DWP’s Short Line Tunnel
Ely’s Peak
Duluth, MN

“There are two ways to get to the other side of Duluth’s hills”, said the rail man to the dock man: “Over, and through”.

The rumors were true. Success is sweet.
The rumors were true. Success is sweet.

The Duluth, Mesabi & Iron Range Railroad delivered iron ore to the West Duluth ore docks through its yards in Proctor—essentially, over the hill. This left the Duluth, Winnipeg & Pacific (DWP) considering the second option when it arrived in Duluth in 1910.

Because Duluth is surrounded by glacial cliffs formed out of basalt and granite, it would be no easy task for the DWP to link its iron ore yards in Virginia, Minn., with its planned yards in West Duluth. While engineers cut many trenches as the grade arose, one section of rock had to be bored through completely. For this tunnel, the DWP contracted Wick O’Connell & Company of Houghton, Mich., to cut and blast a two-track-wide hole through solid granite roughly 20 miles from downtown Duluth.

The east portal, looking toward Nopeming Junction and away from the US Steel ruins and Duluth's ore docks.
The east portal, looking toward Nopeming Junction and away from the US Steel ruins and Duluth’s ore docks.

About 60 men worked from both sides of what any Minnesotan would call a mountain, near a rail stop known as Short Line Park and Nopeming Sanatorium. The tunnel would have to be about 500 feet long to match the grade on both sides and 18 feet wide to accommodate two sets of track. To make things more complicated, the tunnel would have to include a seven-degree curve through it to match the swing of the ridge line the track had to follow.

A 5-minute exposure of the tunnel and stars, and even some of Duluth's city lights bouncing off the clouds. A single off-camera flash in the tunnel gives the effect of an oncoming train.
A 5-minute exposure of the tunnel and stars, and even some of Duluth’s city lights bouncing off the clouds. A single off-camera flash in the tunnel gives the effect of an oncoming train.

Work began in August 1910 with a mix of drills, hammers, rock bars, and dynamite. A News Tribune writer described what he saw as crews worked to shatter one layer of the granite at a time:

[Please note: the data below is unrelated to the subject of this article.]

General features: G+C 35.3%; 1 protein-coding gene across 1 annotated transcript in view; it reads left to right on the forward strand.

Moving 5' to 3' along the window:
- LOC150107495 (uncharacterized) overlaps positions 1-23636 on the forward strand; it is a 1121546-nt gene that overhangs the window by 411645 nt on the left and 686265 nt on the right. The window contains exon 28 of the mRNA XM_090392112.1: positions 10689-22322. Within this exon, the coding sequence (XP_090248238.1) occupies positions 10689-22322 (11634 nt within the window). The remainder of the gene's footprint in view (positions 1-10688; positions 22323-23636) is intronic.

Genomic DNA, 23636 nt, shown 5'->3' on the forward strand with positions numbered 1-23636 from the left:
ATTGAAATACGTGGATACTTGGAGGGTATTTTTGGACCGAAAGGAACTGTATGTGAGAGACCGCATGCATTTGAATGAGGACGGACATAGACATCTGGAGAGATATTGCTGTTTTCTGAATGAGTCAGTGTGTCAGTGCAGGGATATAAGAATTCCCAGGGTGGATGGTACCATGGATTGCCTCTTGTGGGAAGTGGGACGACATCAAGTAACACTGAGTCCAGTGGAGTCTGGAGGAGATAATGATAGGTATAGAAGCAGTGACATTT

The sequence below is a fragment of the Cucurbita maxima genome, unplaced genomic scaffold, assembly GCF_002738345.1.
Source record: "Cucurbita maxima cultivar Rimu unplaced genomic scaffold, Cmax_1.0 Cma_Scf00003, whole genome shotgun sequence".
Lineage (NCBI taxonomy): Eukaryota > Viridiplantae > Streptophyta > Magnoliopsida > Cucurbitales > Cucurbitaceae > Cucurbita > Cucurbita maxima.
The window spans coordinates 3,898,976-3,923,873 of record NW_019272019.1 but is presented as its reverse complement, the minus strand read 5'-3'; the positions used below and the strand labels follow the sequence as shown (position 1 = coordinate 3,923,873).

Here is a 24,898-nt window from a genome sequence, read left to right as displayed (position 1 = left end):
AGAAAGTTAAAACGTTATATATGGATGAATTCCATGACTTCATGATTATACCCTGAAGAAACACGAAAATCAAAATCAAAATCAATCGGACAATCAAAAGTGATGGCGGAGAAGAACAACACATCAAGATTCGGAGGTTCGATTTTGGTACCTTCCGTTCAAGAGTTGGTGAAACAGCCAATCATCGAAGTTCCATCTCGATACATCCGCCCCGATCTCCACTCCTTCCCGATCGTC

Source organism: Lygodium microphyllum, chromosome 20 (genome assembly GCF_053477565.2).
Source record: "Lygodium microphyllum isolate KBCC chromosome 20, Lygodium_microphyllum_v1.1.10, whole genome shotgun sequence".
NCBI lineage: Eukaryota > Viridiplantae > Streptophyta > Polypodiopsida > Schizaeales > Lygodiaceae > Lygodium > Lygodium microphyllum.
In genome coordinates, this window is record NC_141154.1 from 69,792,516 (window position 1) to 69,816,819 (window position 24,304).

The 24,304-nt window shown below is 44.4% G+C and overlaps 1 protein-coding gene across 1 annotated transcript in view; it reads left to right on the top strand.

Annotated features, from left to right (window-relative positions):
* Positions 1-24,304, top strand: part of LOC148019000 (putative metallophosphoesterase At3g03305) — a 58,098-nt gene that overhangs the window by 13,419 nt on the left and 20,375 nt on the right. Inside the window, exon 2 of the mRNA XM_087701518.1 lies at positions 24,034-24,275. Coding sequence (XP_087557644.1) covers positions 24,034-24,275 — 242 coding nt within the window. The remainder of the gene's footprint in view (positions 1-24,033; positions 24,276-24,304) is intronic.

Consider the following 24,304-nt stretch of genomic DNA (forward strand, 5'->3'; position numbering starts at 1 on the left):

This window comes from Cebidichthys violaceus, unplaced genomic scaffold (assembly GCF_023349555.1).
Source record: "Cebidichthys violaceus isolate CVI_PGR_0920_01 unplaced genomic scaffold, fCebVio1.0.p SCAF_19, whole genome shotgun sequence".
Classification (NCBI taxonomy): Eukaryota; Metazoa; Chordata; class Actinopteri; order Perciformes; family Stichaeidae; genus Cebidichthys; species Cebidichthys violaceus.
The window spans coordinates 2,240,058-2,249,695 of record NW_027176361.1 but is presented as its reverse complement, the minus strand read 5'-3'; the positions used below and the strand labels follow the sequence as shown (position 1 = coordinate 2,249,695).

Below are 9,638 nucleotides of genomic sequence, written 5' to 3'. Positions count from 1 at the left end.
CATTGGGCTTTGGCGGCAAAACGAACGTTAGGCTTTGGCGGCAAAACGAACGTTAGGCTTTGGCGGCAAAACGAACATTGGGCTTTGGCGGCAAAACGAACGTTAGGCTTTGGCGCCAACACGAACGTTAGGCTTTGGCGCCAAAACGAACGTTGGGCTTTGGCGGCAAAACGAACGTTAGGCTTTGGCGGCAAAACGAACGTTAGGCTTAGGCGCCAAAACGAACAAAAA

“There is a cry of warning, the men scurry to cover, and with a roar that shakes the ground for a mile, a section of the hillside is rent in fragments and scattered far and wide.”

Progress was an incredibly tedious 10 feet per day as autumn turned to winter. Waste rock removed from the tunnel was used to help smooth the bed for the rails that would lead to the city. As the work around the tunnel was coming to an end in the spring of 1911, its completion became a priority. In the final months, the number of men on site doubled. Duluth, Winnipeg & Pacific was aiming for an August 15th opening date, but that marker came and went as fast as a lit stick of dynamite.

Finally, in late September, the tunnel was properly conditioned for track to be laid. As the size of the tunnel would not allow the track laying equipment to operate inside of it, the tracks were laid by hand.

The tunnel saw heavy use through the 1980s until, thanks to a merger with Canadian National RR (CN), it fell into disuse. When CN took management over all DWP assets in 1996, the tunnel was abandoned. Now, nearly all ore going through Duluth’s ore docks, also operated by CN today, passes through Proctor.

DWP’s former grade along Ely’s Peak, including this huge tunnel, are now publicly viewable as part of the Superior Hiking Trail.

To check out the tunnel yourself:

1. From Highway 35, exit south on Midway Road.
2. Follow Midway Road 2.23 miles until you see a bridge. Right before you cross the bridge there’s a parking lot on the left side of the road.
3. If you pass 123rd Avenue, you’ve gone too far.
4. Remove valuables from your car and make sure it’s locked tight; there have been a few car break-ins here.
5. Follow the wood chip trail from the parking lot away from Midway/Becks Road toward the cliff face.
6. Take a right on the hiking trail at the top of the rail bed… follow this to the tunnel!
7. Enjoy, and watch your skull. Rocks fall often.

References »

  • Severson, J. (2008). Delivered with pride, a pictorial history of the duluth, winnipeg & pacific railroad. Superior: Savage Press.
  • Duluth News Tribune, 1910-1911.